R

k

{\displaystyle R_{k}\!\,}
is our desired upper triangular matrix sought by the QR algorithm.

Since

Q

k

T

{\displaystyle Q_{k}^{T}\!\,}
is orthogonal, the above equation implies

Q

k

T

A
~

k

=

R

k

Q

k

Q

k

T

A
~

k

=

Q

k

R

k

A
~

k

=

Q

k

R

k

{\displaystyle {\begin{aligned}Q_{k}^{T}{\tilde {A}}_{k}&=R_{k}\\Q_{k}Q_{k}^{T}{\tilde {A}}_{k}&=Q_{k}R_{k}\\{\tilde {A}}_{k}&=Q_{k}R_{k}\end{aligned}}}

The Given's rotation

Q

k

T

{\displaystyle Q_{k}^{T}\!\,}
is given by

Q

k

T

=

[

c

s

−
s

c

]

{\displaystyle Q_{k}^{T}={\begin{bmatrix}c&s\\-s&c\end{bmatrix}}}

where

c

=

a

11

−

σ

k

r

s

=

a

21

r

r

=

(

a

11

−

σ

k

)

2

+

a

21

2

{\displaystyle {\begin{aligned}c&={\frac {a_{11}-\sigma _{k}}{r}}\\s&={\frac {a_{21}}{r}}\\r&={\sqrt {(a_{11}-\sigma _{k})^{2}+a_{21}^{2}}}\end{aligned}}}

Taking the transpose of

Q

k

T

{\displaystyle Q_{k}^{T}\!\,}
yields

Q

k

=

[

c

−
s

s

c

]

{\displaystyle Q_{k}={\begin{bmatrix}c&-s\\s&c\end{bmatrix}}}

== Problem 3b ==

== Solution 3b ==
From hypothesis and part (a),

A

k
+
1

=

R

k

Q

k

+

σ

k

I

=

[

∗

∗

0

r

22

]

[

c

−
s

s

c

]

+

[

σ

k

0

0

σ

k

]

{\displaystyle {\begin{aligned}A_{k+1}&=R_{k}Q_{k}+\sigma _{k}I\\&={\begin{bmatrix}*&*\\0&r_{22}\end{bmatrix}}{\begin{bmatrix}c&-s\\s&c\end{bmatrix}}+{\begin{bmatrix}\sigma _{k}&0\\0&\sigma _{k}\end{bmatrix}}\end{aligned}}}

Let

A

k
+
1

(
2
,
1
)

{\displaystyle A_{k+1}(2,1)\!\,}
be the (2,1) entry of

A

k

{\displaystyle A_{k}\!\,}
.  Using the above equation, we can find

A

k
+
1

(
2
,
1
)

{\displaystyle A_{k+1}(2,1)\!\,}
by finding the inner product of the second row of

R

k

{\displaystyle R_{k}\!\,}
and first column

Q

k

{\displaystyle Q_{k}\!\,}
and adding the (2,1) entry of

σ

k

I

{\displaystyle \sigma _{k}I\!\,}
i.e.

A

k
+
1

(
2
,
1
)

=
(
0
⋅
c
+

r

22

⋅
s
)
+
0

=

r

22

s

{\displaystyle {\begin{aligned}A_{k+1}(2,1)&=(0\cdot c+r_{22}\cdot s)+0\\&=r_{22}s\end{aligned}}}

We need to find the value of

r

22

{\displaystyle r_{22}\!\,}
so we need to calculate

R

k

{\displaystyle R_{k}\!\,}
.

From hypothesis and the orthogonality of

Q

k

{\displaystyle Q_{k}\!\,}
, we have

A

k

−

σ

k

I

=

Q

k

R

k

Q

k

T

(

A

k

−

σ

k

I
)

=

Q

k

T

Q

k

R

k

Q

k

T

(

A

k

−

σ

k

I
)

=

R

k

R

k

=

Q

k

T

(

A

k

−

σ

k

I
)

=

[

c

s

−
s

c

]

[

a

11

−

σ

k

a

12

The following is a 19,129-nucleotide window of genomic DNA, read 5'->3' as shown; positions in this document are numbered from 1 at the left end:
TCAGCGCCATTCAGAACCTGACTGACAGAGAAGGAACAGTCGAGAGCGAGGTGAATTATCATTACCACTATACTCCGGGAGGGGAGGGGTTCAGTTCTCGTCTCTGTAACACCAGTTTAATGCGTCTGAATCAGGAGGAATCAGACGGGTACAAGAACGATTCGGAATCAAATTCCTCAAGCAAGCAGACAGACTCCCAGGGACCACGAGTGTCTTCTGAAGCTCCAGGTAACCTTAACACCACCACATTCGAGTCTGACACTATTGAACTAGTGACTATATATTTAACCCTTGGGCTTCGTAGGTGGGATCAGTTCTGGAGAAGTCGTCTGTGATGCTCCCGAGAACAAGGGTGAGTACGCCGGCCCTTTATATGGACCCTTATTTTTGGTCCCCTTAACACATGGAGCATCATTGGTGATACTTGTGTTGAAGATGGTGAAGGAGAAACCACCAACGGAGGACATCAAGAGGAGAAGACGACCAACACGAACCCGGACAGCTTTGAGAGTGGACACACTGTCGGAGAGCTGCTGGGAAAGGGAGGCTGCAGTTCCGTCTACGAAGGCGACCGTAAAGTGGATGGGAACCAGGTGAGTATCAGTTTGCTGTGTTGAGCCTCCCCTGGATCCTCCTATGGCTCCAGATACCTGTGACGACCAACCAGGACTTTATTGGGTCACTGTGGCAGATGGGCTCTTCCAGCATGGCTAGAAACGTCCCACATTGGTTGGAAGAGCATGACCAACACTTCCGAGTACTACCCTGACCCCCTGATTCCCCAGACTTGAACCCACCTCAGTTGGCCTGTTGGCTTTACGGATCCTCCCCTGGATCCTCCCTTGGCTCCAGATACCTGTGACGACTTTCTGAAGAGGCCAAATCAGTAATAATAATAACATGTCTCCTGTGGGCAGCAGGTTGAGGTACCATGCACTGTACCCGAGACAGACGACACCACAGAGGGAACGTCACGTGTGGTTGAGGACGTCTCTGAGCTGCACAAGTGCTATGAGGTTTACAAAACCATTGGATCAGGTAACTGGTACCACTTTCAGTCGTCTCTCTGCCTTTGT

δ

a

22

−

σ

k

]

{\displaystyle {\begin{aligned}A_{k}-\sigma _{k}I&=Q_{k}R_{k}\\Q_{k}^{T}(A_{k}-\sigma _{k}I)&=Q_{k}^{T}Q_{k}R_{k}\\Q_{k}^{T}(A_{k}-\sigma _{k}I)&=R_{k}\\R_{k}&=Q_{k}^{T}(A_{k}-\sigma _{k}I)\\&={\begin{bmatrix}c&s\\-s&c\end{bmatrix}}{\begin{bmatrix}a_{11}-\sigma _{k}&a_{12}\\\delta &a_{22}-\sigma _{k}\end{bmatrix}}\end{aligned}}}

From

R

k

{\displaystyle R_{k}\!\,}
, we can find its (2,2) entry

r

2

2

{\displaystyle r_{2}2\!\,}
by using inner products.

r

22

=
−
s
⋅

a

12

+
c
⋅
(

a

22

−

σ

k

)

{\displaystyle r_{22}=-s\cdot a_{12}+c\cdot (a_{22}-\sigma _{k})\!\,}

Now that we have

r

22

{\displaystyle r_{22}\!\,}
we can calculate

A

k
+
1

(
2
,
1
)

{\displaystyle A_{k+1}(2,1)\!\,}
by using appropriate substitutions

A

k
+
1

(
2
,
1
)

=

r

22

⋅
s

=
(
−
s

a

12

+
c
(

a

22

−

σ

k

)
)
s

=
−

s

2

a

12

+
c
s
(

a

22

−

σ

k

)

=

−

δ

2

a

12

(

a

11

−

σ

k

)

2

+

δ

2

+

(

a

11

−

σ

k

)
(

a

22

−

σ

k

)
δ

(

a

11

−

σ

k

)

2

+

δ

2

=

−

δ

2

a

12

+
δ
(

a

11

−

σ

k

)
(

a

22

−

σ

k

)

(

a

11

−

σ

k

)

2

+

δ

2

≈

−

δ

2

a

12

+
δ
(

a

11

−

σ

k

)
(

a

22

−

σ

k

)

(

a

11

−

σ

k

)

2

{\displaystyle {\begin{aligned}A_{k+1}(2,1)&=r_{22}\cdot s\\&=(-sa_{12}+c(a_{22}-\sigma _{k}))s\\&=-s^{2}a_{12}+cs(a_{22}-\sigma _{k})\\&={\frac {-\delta ^{2}a_{12}}{(a_{11}-\sigma _{k})^{2}+\delta ^{2}}}+{\frac {(a_{11}-\sigma _{k})(a_{22}-\sigma _{k})\delta }{(a_{11}-\sigma _{k})^{2}+\delta ^{2}}}\\&={\frac {-\delta ^{2}a_{12}+\delta (a_{11}-\sigma _{k})(a_{22}-\sigma _{k})}{(a_{11}-\sigma _{k})^{2}+\delta ^{2}}}\\&\approx {\frac {-\delta ^{2}a_{12}+\delta (a_{11}-\sigma _{k})(a_{22}-\sigma _{k})}{(a_{11}-\sigma _{k})^{2}}}\end{aligned}}}

since

δ

{\displaystyle \delta \!\,}
is a small number.

Let our shift

σ

k

=

a

22

{\displaystyle \sigma _{k}=a_{22}\!\,}
.  Then the above equation yields,

A

k
+
1

(
2
,
1
)

≈

−

δ

2

a

12

+
δ
(

a

11

−

σ

k

)
(

a

22

−

σ

k

)

(

a

11

−

σ

k

)

2

≈

−

δ

2

a

12

+
δ
(

a

11

−

a

22

)
(

a

22

−

a

22

)

(

a

11

−

a

22

)

2

=

−

δ

2

a

12

(

a

11

−

a

22

)

2

{\displaystyle {\begin{aligned}A_{k+1}(2,1)&\approx {\frac {-\delta ^{2}a_{12}+\delta (a_{11}-\sigma _{k})(a_{22}-\sigma _{k})}{(a_{11}-\sigma _{k})^{2}}}\\&\approx {\frac {-\delta ^{2}a_{12}+\delta (a_{11}-a_{22})(a_{22}-a_{22})}{(a_{11}-a_{22})^{2}}}\\&={\frac {-\delta ^{2}a_{12}}{(a_{11}-a_{22})^{2}}}\end{aligned}}}

Hence,

|

A

k
+
1

(
2
,
1
)

|

≈

|

δ

2

a

12

(

a

11

−

a

22

)

2

|

≤

|

δ

2

|

{\displaystyle {\begin{aligned}|A_{k+1}(2,1)|&\approx \left|{\frac {\delta ^{2}a_{12}}{(a_{11}-a_{22})^{2}}}\right|\\&\leq |\delta ^{2}|\end{aligned}}}

since

|

a

12

|

≤
(

a

11

−

a

22

)

2

{\displaystyle |a_{12}|\leq (a_{11}-a_{22})^{2}\!\,}

Hence we have shown that

A

k
+
1

(
2
,
1
)

{\displaystyle A_{k+1}(2,1)\!\,}
is of order

δ

2

{\displaystyle \delta ^{2}\!\,}
.

If

δ

{\displaystyle \delta \!\,}
is small, the QR convergence rate will be quadratic.